A business may hire temporary workers (temps) for many reasons. Most of the time, temps are hired to fill positions based on a short-term workload increase, whether it's seasonal business, unexpected orders/deadlines, or some project that isn't part of normal operations. A temp may be hired to fill in for an employee on sick leave or to fill a vacant position when someone has left the company and their intended replacement requires some time before coming aboard. In the best cases, temps can become valuable, permanent team members.
As you test the temp waters, it's important to keep some key points in mind.
Understand the associated costs
You should calculate the costs of hiring a temp before making a final decision. While costs will vary depending on the source of your worker(s), temp agencies generally calculate their fees based on the worker's hourly rate.
According to CostHelper, "The typical fee for employers using a temp agency is 12-50% of the employee's hourly rate. For example, if an employee earns $10 per hour from the temp agency, and the agency's markup is 50%, the employer will pay an extra $5 per hour to the temp agency for a total of $15 per hour."1
The costs are likely to vary based on the worker's skill set and the position for which they're hired. Be sure to explore your options and check with different agencies before hiring someone.
Explore temp agency options
Both national and local temp agencies have equal potential when it comes to providing the right candidate. It's simply a matter of where that candidate applied when they decided to look into becoming a temp. Check with multiple agencies before making any decisions.
Mie-Yun Lee at Entrepreneur notes that firms screen candidates differently: "Some firms use computer testing to evaluate candidates, while others supplement this with psychological evaluations or personal interviews to select temps for the right jobs. If you need a temp with specific skills, computer matches are usually adequate, but personal interviews can help ensure that workers are better suited for your needs."2
Hire as if they were permanent
While you're probably not looking for a permanent worker when you turn to a temp agency, it's still smart to hire a temp as if you were looking for a long-term team member. This will ensure that you're holding the worker to a high standard, and the work will ideally be a reflection of that. Hiring a quality candidate may also lead to an unforeseen opportunity to have a great worker in-house, should a permanent position open up. If you consider this to be a possibility in the beginning, be sure to make that clear to the temp. This can provide proper motivation for them to perform well.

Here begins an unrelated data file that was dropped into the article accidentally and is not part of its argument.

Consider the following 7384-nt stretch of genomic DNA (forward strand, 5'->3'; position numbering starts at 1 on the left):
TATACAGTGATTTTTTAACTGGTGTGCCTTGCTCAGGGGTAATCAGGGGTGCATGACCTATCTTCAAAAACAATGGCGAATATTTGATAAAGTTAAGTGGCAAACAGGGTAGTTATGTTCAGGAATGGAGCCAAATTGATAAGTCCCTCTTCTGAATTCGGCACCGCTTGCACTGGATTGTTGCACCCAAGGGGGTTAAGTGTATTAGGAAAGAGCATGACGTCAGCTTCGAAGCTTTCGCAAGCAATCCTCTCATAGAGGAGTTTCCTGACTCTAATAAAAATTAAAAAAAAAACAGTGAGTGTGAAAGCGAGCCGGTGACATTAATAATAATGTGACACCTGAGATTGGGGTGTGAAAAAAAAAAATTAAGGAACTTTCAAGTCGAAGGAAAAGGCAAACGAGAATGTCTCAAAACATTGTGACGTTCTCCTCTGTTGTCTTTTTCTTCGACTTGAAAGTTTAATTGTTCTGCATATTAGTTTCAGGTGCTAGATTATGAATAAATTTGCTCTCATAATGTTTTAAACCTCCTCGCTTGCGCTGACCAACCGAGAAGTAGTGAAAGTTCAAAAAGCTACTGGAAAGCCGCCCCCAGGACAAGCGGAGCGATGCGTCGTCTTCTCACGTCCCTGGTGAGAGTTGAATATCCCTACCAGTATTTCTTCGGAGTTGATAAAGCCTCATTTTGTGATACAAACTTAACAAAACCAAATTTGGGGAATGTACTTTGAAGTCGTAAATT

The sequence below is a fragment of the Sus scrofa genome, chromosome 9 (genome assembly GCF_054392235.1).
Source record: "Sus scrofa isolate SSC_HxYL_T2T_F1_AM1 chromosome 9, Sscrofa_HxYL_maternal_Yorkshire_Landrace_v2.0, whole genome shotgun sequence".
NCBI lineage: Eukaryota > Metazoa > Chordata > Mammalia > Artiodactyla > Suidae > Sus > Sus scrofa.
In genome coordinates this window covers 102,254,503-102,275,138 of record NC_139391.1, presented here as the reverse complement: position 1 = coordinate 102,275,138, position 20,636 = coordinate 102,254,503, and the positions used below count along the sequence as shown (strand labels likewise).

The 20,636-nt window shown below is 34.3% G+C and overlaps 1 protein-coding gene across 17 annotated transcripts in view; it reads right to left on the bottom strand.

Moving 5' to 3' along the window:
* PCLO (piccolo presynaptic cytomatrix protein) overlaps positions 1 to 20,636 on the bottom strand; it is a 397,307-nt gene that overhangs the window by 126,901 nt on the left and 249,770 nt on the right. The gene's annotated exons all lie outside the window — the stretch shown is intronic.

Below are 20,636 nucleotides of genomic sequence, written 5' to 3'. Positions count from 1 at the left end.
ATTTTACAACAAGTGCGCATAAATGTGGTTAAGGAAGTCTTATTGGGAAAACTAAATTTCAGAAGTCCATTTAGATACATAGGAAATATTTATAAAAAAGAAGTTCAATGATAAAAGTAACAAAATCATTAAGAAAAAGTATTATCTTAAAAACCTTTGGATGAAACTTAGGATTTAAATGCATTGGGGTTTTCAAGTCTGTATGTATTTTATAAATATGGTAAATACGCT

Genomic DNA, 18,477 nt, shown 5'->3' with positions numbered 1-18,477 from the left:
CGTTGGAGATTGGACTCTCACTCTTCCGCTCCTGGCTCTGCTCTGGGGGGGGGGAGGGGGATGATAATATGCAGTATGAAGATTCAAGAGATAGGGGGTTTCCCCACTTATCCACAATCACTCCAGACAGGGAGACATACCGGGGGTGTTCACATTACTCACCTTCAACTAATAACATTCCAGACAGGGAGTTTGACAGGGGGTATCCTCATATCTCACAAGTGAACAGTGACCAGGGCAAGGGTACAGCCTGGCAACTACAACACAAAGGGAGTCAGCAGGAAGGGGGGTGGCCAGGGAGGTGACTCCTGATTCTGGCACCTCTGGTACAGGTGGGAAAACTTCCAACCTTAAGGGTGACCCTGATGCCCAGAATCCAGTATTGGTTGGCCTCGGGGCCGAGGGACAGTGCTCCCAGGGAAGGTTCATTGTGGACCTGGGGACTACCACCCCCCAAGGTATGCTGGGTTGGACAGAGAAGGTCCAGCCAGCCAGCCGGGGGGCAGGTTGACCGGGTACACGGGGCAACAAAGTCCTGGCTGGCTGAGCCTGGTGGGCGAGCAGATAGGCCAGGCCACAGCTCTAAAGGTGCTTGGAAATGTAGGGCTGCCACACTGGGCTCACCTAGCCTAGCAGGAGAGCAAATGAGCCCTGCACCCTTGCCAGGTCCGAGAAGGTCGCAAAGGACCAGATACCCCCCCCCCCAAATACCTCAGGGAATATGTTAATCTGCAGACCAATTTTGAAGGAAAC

When you hire, make sure the person is qualified for the position and that you train them well. However, if you have no intention of ever bringing them on for a permanent role, don't over-train them because this can lead to wasted hours/dollars. Be clear about your expectations of the worker, and team them with appropriate staff to set them up for success. Introduce them around the office so they feel like they're part of the team and feel comfortable interacting with other team members.
Get the paperwork right
Be sure to have all the proper paperwork taken care of. Keep records for each temporary employee and have signed offer letters on hand.3 Lay out all the details so that there is no confusion on what is being offered and what is expected. Keep documented reviews in case you end up having a disgruntled temp who was a low achiever.
Make sure temps are properly classified under wage and hour laws. Temp workers are subject to the same tax withholding rules as anyone else. Also note that all workplace protections apply to temps. If you have any questions about this, be sure to read this SBA article4 on the subject. Provide a non-disclosure agreement if the temp will have access to any sensitive information.
Temps can be the right people to hire in certain situations, and the option should not be overlooked if you have work that needs to be done and isn't expected to last in the long-term. It helps to understand the basics of what this will entail before you start the hiring process.
The information provided is presented for general informational purposes only and does not constitute tax, legal or business advice. Any views expressed in this article may not necessarily be those of Nevada State Bank, a division of ZB, N.A. Member FDIC